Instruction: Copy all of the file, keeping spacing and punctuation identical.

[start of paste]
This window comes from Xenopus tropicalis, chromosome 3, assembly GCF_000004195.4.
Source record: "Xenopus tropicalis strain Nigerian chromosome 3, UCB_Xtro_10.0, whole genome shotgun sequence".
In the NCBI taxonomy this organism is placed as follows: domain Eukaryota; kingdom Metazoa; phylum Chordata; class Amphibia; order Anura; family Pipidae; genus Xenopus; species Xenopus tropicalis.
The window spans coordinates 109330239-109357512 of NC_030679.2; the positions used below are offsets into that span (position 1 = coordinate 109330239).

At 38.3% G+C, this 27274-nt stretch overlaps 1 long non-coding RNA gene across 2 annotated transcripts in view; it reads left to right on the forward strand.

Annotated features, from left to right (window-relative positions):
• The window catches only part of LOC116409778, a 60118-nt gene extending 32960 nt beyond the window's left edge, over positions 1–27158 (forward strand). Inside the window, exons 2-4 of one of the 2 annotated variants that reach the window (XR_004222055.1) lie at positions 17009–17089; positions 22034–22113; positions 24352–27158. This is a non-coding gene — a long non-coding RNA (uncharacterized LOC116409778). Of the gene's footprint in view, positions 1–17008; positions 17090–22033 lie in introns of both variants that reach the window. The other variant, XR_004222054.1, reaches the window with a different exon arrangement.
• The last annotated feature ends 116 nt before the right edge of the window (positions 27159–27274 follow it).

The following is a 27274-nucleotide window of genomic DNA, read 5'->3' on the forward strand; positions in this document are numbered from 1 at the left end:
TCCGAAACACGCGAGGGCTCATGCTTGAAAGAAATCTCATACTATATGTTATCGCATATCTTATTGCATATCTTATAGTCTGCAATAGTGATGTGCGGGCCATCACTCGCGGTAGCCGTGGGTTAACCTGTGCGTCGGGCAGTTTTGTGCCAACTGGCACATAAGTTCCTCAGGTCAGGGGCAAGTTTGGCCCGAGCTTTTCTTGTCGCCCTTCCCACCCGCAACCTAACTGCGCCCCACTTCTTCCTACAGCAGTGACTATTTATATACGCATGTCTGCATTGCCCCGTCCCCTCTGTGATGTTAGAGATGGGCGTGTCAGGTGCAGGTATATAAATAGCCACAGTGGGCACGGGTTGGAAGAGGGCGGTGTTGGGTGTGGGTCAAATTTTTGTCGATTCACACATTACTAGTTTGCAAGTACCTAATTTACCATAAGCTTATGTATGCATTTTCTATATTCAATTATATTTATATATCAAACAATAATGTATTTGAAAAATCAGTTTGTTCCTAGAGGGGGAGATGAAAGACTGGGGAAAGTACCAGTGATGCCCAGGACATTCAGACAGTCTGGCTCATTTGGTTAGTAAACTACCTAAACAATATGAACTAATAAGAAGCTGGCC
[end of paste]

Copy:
This window comes from Xenopus tropicalis, chromosome 3, assembly GCF_000004195.4.
Source record: "Xenopus tropicalis strain Nigerian chromosome 3, UCB_Xtro_10.0, whole genome shotgun sequence".
In the NCBI taxonomy this organism is placed as follows: domain Eukaryota; kingdom Metazoa; phylum Chordata; class Amphibia; order Anura; family Pipidae; genus Xenopus; species Xenopus tropicalis.
The window spans coordinates 109330239-109357512 of NC_030679.2; the positions used below are offsets into that span (position 1 = coordinate 109330239).

At 38.3% G+C, this 27274-nt stretch overlaps 1 long non-coding RNA gene across 2 annotated transcripts in view; it reads left to right on the forward strand.

Annotated features, from left to right (window-relative positions):
• The window catches only part of LOC116409778, a 60118-nt gene extending 32960 nt beyond the window's left edge, over positions 1–27158 (forward strand). Inside the window, exons 2-4 of one of the 2 annotated variants that reach the window (XR_004222055.1) lie at positions 17009–17089; positions 22034–22113; positions 24352–27158. This is a non-coding gene — a long non-coding RNA (uncharacterized LOC116409778). Of the gene's footprint in view, positions 1–17008; positions 17090–22033 lie in introns of both variants that reach the window. The other variant, XR_004222054.1, reaches the window with a different exon arrangement.
• The last annotated feature ends 116 nt before the right edge of the window (positions 27159–27274 follow it).

The following is a 27274-nucleotide window of genomic DNA, read 5'->3' on the forward strand; positions in this document are numbered from 1 at the left end:
TCCGAAACACGCGAGGGCTCATGCTTGAAAGAAATCTCATACTATATGTTATCGCATATCTTATTGCATATCTTATAGTCTGCAATAGTGATGTGCGGGCCATCACTCGCGGTAGCCGTGGGTTAACCTGTGCGTCGGGCAGTTTTGTGCCAACTGGCACATAAGTTCCTCAGGTCAGGGGCAAGTTTGGCCCGAGCTTTTCTTGTCGCCCTTCCCACCCGCAACCTAACTGCGCCCCACTTCTTCCTACAGCAGTGACTATTTATATACGCATGTCTGCATTGCCCCGTCCCCTCTGTGATGTTAGAGATGGGCGTGTCAGGTGCAGGTATATAAATAGCCACAGTGGGCACGGGTTGGAAGAGGGCGGTGTTGGGTGTGGGTCAAATTTTTGTCGATTCACACATTACTAGTTTGCAAGTACCTAATTTACCATAAGCTTATGTATGCATTTTCTATATTCAATTATATTTATATATCAAACAATAATGTATTTGAAAAATCAGTTTGTTCCTAGAGGGGGAGATGAAAGACTGGGGAAAGTACCAGTGATGCCCAGGACATTCAGACAGTCTGGCTCATTTGGTTAGTAAACTACCTAAACAATATGAACTAATAAGAAGCTGGCC